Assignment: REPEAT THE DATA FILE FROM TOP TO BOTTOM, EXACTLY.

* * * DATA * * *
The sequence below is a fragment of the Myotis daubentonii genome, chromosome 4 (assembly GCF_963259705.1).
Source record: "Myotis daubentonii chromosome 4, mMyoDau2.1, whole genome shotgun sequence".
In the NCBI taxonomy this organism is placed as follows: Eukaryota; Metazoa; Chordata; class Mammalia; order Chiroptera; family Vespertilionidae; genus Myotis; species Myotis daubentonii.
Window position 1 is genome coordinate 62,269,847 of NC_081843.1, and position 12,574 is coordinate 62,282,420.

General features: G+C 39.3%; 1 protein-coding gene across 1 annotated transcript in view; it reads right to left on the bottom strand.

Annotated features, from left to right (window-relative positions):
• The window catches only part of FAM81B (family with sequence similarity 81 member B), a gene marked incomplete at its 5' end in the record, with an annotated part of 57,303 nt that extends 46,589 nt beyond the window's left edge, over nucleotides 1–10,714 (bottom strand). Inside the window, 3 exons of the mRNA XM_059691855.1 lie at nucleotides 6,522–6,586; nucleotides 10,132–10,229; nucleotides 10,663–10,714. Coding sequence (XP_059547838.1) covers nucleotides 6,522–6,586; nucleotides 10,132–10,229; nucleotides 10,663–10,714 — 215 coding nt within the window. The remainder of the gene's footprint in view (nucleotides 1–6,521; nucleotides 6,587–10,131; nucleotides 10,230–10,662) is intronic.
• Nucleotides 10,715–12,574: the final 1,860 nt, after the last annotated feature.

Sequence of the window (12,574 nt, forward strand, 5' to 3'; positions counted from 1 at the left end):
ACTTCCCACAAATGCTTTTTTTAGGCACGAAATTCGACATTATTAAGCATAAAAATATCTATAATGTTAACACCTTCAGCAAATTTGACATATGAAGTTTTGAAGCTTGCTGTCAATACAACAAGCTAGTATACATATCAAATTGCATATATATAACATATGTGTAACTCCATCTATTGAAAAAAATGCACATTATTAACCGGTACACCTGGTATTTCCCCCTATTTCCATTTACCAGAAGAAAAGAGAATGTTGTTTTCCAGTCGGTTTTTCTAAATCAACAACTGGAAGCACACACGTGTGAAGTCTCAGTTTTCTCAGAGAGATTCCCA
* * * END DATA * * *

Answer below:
The sequence below is a fragment of the Myotis daubentonii genome, chromosome 4 (assembly GCF_963259705.1).
Source record: "Myotis daubentonii chromosome 4, mMyoDau2.1, whole genome shotgun sequence".
In the NCBI taxonomy this organism is placed as follows: Eukaryota; Metazoa; Chordata; class Mammalia; order Chiroptera; family Vespertilionidae; genus Myotis; species Myotis daubentonii.
Window position 1 is genome coordinate 62,269,847 of NC_081843.1, and position 12,574 is coordinate 62,282,420.

General features: G+C 39.3%; 1 protein-coding gene across 1 annotated transcript in view; it reads right to left on the bottom strand.

Annotated features, from left to right (window-relative positions):
• The window catches only part of FAM81B (family with sequence similarity 81 member B), a gene marked incomplete at its 5' end in the record, with an annotated part of 57,303 nt that extends 46,589 nt beyond the window's left edge, over nucleotides 1–10,714 (bottom strand). Inside the window, 3 exons of the mRNA XM_059691855.1 lie at nucleotides 6,522–6,586; nucleotides 10,132–10,229; nucleotides 10,663–10,714. Coding sequence (XP_059547838.1) covers nucleotides 6,522–6,586; nucleotides 10,132–10,229; nucleotides 10,663–10,714 — 215 coding nt within the window. The remainder of the gene's footprint in view (nucleotides 1–6,521; nucleotides 6,587–10,131; nucleotides 10,230–10,662) is intronic.
• Nucleotides 10,715–12,574: the final 1,860 nt, after the last annotated feature.

Sequence of the window (12,574 nt, forward strand, 5' to 3'; positions counted from 1 at the left end):
ACTTCCCACAAATGCTTTTTTTAGGCACGAAATTCGACATTATTAAGCATAAAAATATCTATAATGTTAACACCTTCAGCAAATTTGACATATGAAGTTTTGAAGCTTGCTGTCAATACAACAAGCTAGTATACATATCAAATTGCATATATATAACATATGTGTAACTCCATCTATTGAAAAAAATGCACATTATTAACCGGTACACCTGGTATTTCCCCCTATTTCCATTTACCAGAAGAAAAGAGAATGTTGTTTTCCAGTCGGTTTTTCTAAATCAACAACTGGAAGCACACACGTGTGAAGTCTCAGTTTTCTCAGAGAGATTCCCA